"Data warehouse" may no longer be the best way to describe what Teradata customers are doing with their repositories of increasingly detailed data. The stuff doesn't sit around; companies such as Harrah's Entertainment and Continental Airlines employ Teradata's "active" data warehousing to immediately improve customer experiences. Rival technologies and vendors try, but it's tough to dislodge the enterprise data warehouse as the best way to deliver a single, consistent source of "the truth" to support all user's data views. Teradata itself isn't sitting still. As its February acquisition of SeeCommerce for supply chain analytics showed, the company is determined to bring data riches to more vertical lines of business.

To SAS, being information-driven has never been a trivial matter. If you're going to replace gut feel with decision-making powered by assembling, accessing and analyzing data, you better be serious. It comes as no surprise that the toolset widely regarded as the leader for soup-to-nuts data mining is SAS Enterprise Miner. But for nearly all its 30 years, the expertise SAS put in to developing analytical tools and packages has generally required a similar level of expertise to gain full advantage from them.

Now, high-powered computing has hit the mainstream. Market demand for BI and analytics tailored to nontechnical users has challenged SAS to change gears. By most accounts, SAS 9 Enterprise Intelligence Platform more than hits the mark. And through its Marketing Automation and other analytic applications for vertical operations and industries, SAS is gaining a serious following among serious business users.

With Office, Microsoft has millions of business users interacting with its applications every minute. Yet, bringing up BI through each stage of SQL Server's development, the company has taken its time crossing the chasm from the developer environment to the world of the business user. The acquisition of ProClarity is a big leap across that chasm. And with Dynamics SL, Microsoft is stepping up to meet customer interest in performance management and preconfigured, role-based BI. The BI sizzle will give users something to work with while Microsoft takes the hard road and develops a single code base for service-oriented Dynamics applications.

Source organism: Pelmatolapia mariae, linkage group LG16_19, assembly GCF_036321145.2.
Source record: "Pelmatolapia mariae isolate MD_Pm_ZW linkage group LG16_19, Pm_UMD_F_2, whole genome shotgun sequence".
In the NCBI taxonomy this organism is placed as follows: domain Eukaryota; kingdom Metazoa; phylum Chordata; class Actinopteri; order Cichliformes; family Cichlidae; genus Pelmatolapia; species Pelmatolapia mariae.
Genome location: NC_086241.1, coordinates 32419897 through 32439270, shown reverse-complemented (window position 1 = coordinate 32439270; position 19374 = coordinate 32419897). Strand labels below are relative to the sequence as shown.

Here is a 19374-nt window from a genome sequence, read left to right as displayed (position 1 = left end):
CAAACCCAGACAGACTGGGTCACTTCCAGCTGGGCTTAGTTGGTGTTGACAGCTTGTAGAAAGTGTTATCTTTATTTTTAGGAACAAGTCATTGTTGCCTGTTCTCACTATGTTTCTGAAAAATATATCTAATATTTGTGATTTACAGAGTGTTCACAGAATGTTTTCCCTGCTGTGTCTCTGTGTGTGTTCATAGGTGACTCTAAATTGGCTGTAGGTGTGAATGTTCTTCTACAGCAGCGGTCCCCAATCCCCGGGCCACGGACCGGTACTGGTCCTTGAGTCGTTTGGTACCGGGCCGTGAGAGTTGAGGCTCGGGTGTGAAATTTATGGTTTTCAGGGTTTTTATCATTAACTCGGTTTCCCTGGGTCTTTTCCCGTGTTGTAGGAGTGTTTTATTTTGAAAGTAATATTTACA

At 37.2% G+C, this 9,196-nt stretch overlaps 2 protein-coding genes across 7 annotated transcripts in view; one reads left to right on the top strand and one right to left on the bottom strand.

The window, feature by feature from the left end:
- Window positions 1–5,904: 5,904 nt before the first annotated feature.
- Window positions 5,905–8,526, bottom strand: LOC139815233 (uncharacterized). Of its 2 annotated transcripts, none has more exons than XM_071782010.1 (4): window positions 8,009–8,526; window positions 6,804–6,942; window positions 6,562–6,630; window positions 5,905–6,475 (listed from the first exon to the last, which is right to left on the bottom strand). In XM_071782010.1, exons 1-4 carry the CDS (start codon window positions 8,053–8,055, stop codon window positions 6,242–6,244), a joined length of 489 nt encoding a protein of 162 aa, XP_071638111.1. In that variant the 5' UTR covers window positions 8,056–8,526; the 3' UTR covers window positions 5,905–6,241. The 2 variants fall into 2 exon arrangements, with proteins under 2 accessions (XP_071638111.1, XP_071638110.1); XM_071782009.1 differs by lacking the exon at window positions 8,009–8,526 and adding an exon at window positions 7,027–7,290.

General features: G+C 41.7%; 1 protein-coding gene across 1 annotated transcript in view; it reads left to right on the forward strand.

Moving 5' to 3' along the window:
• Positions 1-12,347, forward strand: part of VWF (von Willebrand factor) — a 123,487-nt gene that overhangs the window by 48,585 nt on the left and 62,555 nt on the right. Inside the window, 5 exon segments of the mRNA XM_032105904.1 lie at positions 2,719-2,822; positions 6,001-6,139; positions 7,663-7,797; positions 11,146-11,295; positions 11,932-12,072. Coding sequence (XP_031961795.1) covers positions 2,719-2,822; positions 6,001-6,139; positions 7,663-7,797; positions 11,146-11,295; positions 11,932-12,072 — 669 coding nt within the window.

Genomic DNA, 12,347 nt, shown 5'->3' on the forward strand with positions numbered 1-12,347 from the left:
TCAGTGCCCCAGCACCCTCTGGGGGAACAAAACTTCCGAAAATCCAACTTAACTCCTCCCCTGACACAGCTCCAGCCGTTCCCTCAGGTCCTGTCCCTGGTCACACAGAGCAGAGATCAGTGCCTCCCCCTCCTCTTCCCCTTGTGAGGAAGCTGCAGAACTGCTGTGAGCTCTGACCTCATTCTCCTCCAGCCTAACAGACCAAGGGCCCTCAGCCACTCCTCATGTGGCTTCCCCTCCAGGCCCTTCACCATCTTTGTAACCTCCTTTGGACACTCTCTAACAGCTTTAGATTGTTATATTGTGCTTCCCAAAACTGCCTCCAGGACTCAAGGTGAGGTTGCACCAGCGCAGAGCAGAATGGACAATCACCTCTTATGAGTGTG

Jumping from an applications-centric world to service orientation is tough, even--or perhaps especially--for a company as established as Microsoft. However, showing less fear about jeopardizing its desktop dominance, Microsoft is displaying creative leadership for customers trying to attain flexibility through SOA and on-demand services.

Business Objects
Deluged with data, corporate business users want BI software to help them focus on what's important. In that endeavor, Business Objects has done a good job. Everybody loves BI these days, including the Microsofts and Oracles, which are commonly expected to vacuum up what remains of BI as an independent category. But, with former Symantec president John Schwarz now at the helm as CEO, Business Objects is staying focused--and delivering its highest revenues ever.

Acquiring data quality vendor First Logic in February, the company is expanding its enterprise information management footprint. In BI itself, Business Objects is racing competitors to capture the hearts and minds of nontechnical users who haven't yet adopted BI. The company's play is "Intelligent Question," and it seems clear that the answer so far is, yes, BI is in good hands with Business Objects.

EMC is transitioning relentlessly from being identified only with storage to embracing the greater information lifecycle. EMC is now more relevant to organizations faced with intense and varied information access, movement and management needs. Acquisitions are stoking EMC's engine, primarily through David DeWalt's Software Group.

Heading into the third year since it picked up Documentum, EMC has seized the opportunity to become a one-stop shop for content management. Last October, EMC bought Captiva, a leading capture vendor, to go with other moves to improve content access and integrate it with records and process management. After its January purchase of rights to grid information integration software developed by Acxiom, EMC has something for customers determined to exploit the intelligence potential of distributed, heterogeneous sources. That's good: Few companies these days can bear the thought of information merely taking up space and costing money.

Progress Software